Kravitz joins a cast that already includes the likes of Robert Pattinson as the titular Caped Crusader, Jeffrey Wright as Commissioner Gordon, and Jonah Hill as the yet-to-be-named villain. Reeves is expected to round out the rest of the cast before the year’s end in anticipation of an early 2020 production start.

Other actresses including Ana de Armas, Ella Balinska, and Eiza Gonzalez went through what was described as a “rigorous testing process,” for the role of Catwoman last month, according to The Hollywood Reporter, but it was ultimately Kravitz — who read opposite Pattinson — that was seen as the right fit for the job.

Reeves, who first boarded The Batman in early 2017 following the unsurprising departure of Ben Affleck, is directing the film from a script he wrote, in addition to producing along with his Planet of the Apes collaborator Dylan Clark.

Kravitz, still riding high off a well-reviewed performance in HBO’s second season of the star-studded drama Big Little Lies this past summer, can be seen next in Hulu’s High Fidelity, which is due out later this year.

The Batman is slated to be released by Warner Bros. June 25, 2021.

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Dwayne Johnson, Emily Blunt set sail on an Amazonian adventure in Disney’s ‘Jungle Cruise’ trailer



Jungle Cruise

Disney has released the first trailer for Dwayne Johnson and Emily Blunt‘s Jungle Cruise, which finds the beloved Disneyland ride of the same name brought to life in the vein of such films as Indiana Jones and The African Queen.

The film, directed by Jaume Collet-Serra, follows a charismatic riverboat captain (Johnson) and a determined explorer on a research mission (Blunt) as they set sail on an adventure-filled expedition through the Amazon-jungle in hopes of finding a tree that is believed to possess healing powers.

“We were just so moved, so honored to be in a movie like this because we both grew up just madly in love with Indiana Jones and obsessed with those kinds of movies,” Blunt said at the D23 Expo in August. “To be part of something like this, with this same spirit, makes my heart race.”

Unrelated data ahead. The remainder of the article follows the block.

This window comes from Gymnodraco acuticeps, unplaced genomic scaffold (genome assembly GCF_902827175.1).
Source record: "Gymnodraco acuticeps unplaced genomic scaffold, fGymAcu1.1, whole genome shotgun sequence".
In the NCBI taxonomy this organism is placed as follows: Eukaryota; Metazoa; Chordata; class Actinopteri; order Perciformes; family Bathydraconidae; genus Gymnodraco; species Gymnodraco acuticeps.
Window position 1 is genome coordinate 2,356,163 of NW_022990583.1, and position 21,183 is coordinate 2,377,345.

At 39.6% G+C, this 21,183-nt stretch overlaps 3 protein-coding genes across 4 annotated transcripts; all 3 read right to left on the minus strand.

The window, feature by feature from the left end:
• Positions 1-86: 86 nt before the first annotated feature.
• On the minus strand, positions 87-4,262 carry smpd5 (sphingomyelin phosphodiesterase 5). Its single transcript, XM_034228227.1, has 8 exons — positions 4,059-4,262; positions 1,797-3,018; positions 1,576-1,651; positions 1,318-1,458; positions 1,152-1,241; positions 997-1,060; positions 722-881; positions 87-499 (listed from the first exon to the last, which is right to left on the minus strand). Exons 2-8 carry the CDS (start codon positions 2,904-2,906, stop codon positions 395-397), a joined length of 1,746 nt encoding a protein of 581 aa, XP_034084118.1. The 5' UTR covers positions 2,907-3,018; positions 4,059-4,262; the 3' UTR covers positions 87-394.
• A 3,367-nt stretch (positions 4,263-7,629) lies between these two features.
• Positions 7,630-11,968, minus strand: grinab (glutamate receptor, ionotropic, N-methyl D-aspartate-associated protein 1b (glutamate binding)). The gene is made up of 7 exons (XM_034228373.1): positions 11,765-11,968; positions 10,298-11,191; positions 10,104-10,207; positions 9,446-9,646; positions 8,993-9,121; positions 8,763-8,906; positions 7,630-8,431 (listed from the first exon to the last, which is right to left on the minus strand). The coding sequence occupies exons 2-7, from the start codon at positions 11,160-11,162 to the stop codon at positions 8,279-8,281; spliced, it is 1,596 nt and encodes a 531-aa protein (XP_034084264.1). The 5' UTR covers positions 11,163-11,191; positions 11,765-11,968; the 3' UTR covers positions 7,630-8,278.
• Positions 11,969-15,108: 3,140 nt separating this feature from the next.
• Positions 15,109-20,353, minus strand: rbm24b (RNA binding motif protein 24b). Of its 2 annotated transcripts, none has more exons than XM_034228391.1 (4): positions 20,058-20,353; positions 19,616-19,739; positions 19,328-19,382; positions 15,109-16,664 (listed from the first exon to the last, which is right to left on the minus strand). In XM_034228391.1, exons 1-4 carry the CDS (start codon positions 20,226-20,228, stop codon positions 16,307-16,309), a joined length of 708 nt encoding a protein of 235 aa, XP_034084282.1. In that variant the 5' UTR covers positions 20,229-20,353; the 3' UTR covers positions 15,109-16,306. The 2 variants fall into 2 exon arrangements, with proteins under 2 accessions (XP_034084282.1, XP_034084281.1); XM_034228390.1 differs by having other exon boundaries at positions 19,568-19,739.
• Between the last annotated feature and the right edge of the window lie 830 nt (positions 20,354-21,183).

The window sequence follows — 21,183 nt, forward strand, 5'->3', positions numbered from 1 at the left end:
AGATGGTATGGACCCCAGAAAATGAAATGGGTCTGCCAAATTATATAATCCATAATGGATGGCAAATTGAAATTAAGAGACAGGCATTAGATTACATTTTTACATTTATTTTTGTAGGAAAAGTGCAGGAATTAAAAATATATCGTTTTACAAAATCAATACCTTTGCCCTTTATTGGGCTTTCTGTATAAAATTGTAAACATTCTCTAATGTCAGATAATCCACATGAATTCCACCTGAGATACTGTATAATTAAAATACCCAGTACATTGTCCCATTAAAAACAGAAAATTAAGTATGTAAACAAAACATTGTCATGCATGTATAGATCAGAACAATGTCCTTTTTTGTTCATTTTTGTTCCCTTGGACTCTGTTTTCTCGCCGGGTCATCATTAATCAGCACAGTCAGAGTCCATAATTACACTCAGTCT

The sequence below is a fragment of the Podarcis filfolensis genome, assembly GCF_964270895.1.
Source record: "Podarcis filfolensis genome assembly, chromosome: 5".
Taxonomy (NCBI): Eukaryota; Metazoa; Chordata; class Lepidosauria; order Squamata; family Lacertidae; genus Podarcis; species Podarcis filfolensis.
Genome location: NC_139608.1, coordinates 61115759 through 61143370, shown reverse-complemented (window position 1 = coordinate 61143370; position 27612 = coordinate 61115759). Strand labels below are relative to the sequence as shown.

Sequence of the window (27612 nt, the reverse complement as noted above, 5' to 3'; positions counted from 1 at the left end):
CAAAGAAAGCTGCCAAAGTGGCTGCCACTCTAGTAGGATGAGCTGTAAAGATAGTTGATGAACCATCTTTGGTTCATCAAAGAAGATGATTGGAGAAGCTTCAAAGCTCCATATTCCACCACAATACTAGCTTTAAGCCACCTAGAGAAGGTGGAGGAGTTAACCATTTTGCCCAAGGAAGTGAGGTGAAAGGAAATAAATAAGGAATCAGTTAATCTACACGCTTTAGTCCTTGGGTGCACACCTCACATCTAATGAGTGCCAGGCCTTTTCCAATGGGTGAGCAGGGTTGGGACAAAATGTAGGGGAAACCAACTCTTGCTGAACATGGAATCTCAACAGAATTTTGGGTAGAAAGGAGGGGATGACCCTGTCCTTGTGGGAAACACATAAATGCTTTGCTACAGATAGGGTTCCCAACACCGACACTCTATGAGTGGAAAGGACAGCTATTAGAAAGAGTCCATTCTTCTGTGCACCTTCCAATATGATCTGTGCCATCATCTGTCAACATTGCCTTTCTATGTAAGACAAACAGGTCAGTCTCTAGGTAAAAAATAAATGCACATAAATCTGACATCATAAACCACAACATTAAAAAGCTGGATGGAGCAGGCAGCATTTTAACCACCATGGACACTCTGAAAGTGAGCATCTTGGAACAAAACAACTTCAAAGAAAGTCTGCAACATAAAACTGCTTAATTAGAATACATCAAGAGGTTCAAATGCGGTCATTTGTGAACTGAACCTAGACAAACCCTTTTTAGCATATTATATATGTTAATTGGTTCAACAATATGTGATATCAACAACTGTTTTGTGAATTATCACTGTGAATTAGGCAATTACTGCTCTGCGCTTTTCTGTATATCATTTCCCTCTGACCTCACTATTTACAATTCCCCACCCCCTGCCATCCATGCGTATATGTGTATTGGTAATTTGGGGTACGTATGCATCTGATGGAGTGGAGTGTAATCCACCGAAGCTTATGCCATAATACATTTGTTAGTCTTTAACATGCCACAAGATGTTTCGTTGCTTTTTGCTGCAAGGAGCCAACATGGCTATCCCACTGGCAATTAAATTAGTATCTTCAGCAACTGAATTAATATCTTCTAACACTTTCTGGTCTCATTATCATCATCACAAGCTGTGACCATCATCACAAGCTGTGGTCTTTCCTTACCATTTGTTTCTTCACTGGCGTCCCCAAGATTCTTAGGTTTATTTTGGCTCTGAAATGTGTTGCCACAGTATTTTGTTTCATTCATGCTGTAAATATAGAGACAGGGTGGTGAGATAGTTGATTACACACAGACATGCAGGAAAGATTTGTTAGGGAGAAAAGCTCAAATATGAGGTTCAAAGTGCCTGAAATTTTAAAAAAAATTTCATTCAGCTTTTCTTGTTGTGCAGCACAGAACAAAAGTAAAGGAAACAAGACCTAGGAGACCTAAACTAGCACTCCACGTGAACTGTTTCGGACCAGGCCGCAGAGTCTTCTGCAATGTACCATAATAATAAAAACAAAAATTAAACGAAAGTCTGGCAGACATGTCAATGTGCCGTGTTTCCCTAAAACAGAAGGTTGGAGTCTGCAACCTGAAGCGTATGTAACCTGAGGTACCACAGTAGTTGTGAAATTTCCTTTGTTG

Added Johnson, “We wanted to make a movie that was big, that was epic, that had romance, big comedy, big action. But most important; it’s got me.”

In addition to Johnson and Blunt, the film’s ensemble cast also includes Jack Whitehall, Edgar Ramirez, Jesse Plemons, and Paul Giamatti.

John Davis, John Fox, Johnson, Hiram Garcia, Dany Garcia, and Beau Flynn produced the film, with Doug Merrifield serving as executive producer.

Jungle Cruise will sail into theaters on July 24, 2020.

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Disney-Pixar’s ‘Onward’ trailer finds Tom Holland, Chris Pratt summoning their dead father’s legs




Disney and Pixar have released a new trailer for Onward, the upcoming animated feature starring Tom Holland and Chris Pratt as two teenage elf brothers, Ian and Barley Lightfoot, who embark on an extraordinary quest to discover if there is still a little magic out there.

And by magic, we’re talking like actual, literal magic. Set in a suburban fantasy world, Onward follows Ian and Barley as they try to summon their dead father back to life. Having never encountered magic before, though, the spell doesn’t completely work and only summons half their father — the bottom half, that is.

So, with their dad’s legs in tow, the boys set out on a road trip to try to find out how to bring the rest of him back to life, encountering all sorts of creatures, magical spells, and mysterious lands along the way.

The film, which was directed by Dan Scanlon and produced by Kori Rae, features a star-studded voice cast that also includes the likes of Julia Louis-Dreyfus as Ian and Barely’s mom, Laurel Lightfoot, and Octavia Spencer as the voice of the Manticore.

Onward will hit theaters on March 6, 2020.